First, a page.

Pepsi. Adidas. The White House. Don’t forget the poster child of poor apologies, United.
This is nothing new. Organizations can and will make mistakes.
Although you may feel you’ve read enough about these latest public relations nightmares, one area you might want to focus is on the importance of the apology.
As communicators, we help organization develop messages for all types of scenarios. One of the most crucial roles we play is working with our clients to formulate a decent apology.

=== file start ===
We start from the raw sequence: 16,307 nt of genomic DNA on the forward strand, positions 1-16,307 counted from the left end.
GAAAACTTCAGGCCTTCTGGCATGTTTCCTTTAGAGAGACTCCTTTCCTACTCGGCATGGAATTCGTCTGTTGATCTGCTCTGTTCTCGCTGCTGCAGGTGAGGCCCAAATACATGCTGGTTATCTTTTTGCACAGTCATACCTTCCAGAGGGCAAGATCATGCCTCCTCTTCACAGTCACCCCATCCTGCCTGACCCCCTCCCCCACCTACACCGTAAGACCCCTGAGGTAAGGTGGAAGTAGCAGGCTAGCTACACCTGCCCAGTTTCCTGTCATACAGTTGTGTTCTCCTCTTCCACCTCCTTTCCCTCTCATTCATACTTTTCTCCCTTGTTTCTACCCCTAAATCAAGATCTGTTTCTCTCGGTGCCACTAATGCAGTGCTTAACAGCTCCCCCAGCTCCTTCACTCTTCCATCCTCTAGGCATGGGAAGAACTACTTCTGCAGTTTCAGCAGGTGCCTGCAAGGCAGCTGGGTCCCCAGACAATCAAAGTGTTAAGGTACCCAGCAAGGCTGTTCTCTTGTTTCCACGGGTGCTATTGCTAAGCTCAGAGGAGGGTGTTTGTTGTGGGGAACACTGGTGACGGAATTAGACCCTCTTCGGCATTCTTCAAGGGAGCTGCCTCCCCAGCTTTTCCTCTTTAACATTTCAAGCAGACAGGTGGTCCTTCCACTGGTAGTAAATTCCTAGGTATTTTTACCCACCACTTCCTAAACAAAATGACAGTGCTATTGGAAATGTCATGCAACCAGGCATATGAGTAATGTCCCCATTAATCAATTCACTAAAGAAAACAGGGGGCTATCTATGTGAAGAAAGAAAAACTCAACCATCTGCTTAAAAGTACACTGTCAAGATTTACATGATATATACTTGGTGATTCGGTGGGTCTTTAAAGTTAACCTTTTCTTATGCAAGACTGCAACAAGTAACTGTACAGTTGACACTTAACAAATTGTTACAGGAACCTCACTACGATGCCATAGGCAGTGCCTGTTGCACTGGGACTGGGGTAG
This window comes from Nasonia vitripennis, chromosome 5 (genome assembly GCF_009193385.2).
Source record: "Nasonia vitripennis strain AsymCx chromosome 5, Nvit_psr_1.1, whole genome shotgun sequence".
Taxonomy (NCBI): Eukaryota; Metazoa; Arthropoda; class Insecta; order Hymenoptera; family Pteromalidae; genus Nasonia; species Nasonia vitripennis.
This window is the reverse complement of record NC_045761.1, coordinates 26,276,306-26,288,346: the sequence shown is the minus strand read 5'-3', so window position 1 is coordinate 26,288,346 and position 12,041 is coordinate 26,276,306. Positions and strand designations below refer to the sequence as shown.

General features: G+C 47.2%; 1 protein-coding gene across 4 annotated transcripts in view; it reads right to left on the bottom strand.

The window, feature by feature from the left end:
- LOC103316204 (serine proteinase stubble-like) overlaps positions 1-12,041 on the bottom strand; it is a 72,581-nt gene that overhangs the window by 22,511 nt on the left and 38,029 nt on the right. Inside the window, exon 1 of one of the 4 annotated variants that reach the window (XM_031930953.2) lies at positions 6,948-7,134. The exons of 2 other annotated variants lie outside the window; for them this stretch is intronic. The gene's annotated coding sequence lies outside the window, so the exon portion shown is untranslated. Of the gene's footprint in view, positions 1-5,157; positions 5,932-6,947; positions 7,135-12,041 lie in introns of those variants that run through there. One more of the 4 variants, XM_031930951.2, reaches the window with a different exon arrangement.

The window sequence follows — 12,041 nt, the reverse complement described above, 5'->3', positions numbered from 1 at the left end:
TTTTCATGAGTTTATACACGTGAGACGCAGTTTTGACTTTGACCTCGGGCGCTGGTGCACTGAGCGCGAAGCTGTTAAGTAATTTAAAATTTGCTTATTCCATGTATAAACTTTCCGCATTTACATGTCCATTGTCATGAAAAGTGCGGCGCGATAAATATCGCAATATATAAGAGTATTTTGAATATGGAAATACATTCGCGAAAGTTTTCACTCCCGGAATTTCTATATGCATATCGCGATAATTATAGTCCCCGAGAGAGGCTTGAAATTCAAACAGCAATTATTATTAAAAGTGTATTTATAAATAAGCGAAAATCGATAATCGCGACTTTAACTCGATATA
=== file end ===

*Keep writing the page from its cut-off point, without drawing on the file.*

It’s not about just simply saying, “I’m sorry” and moving on. A poor apology can be worse than no apology. An apology must include certain key elements in order for the public to accept it—and to maintain your brand’s good standing with customers.
In recent weeks we’ve watched many brands apologize, but not all of them scored an “A” in the mea culpa department.
What goes into a good apology? Remember these five elements: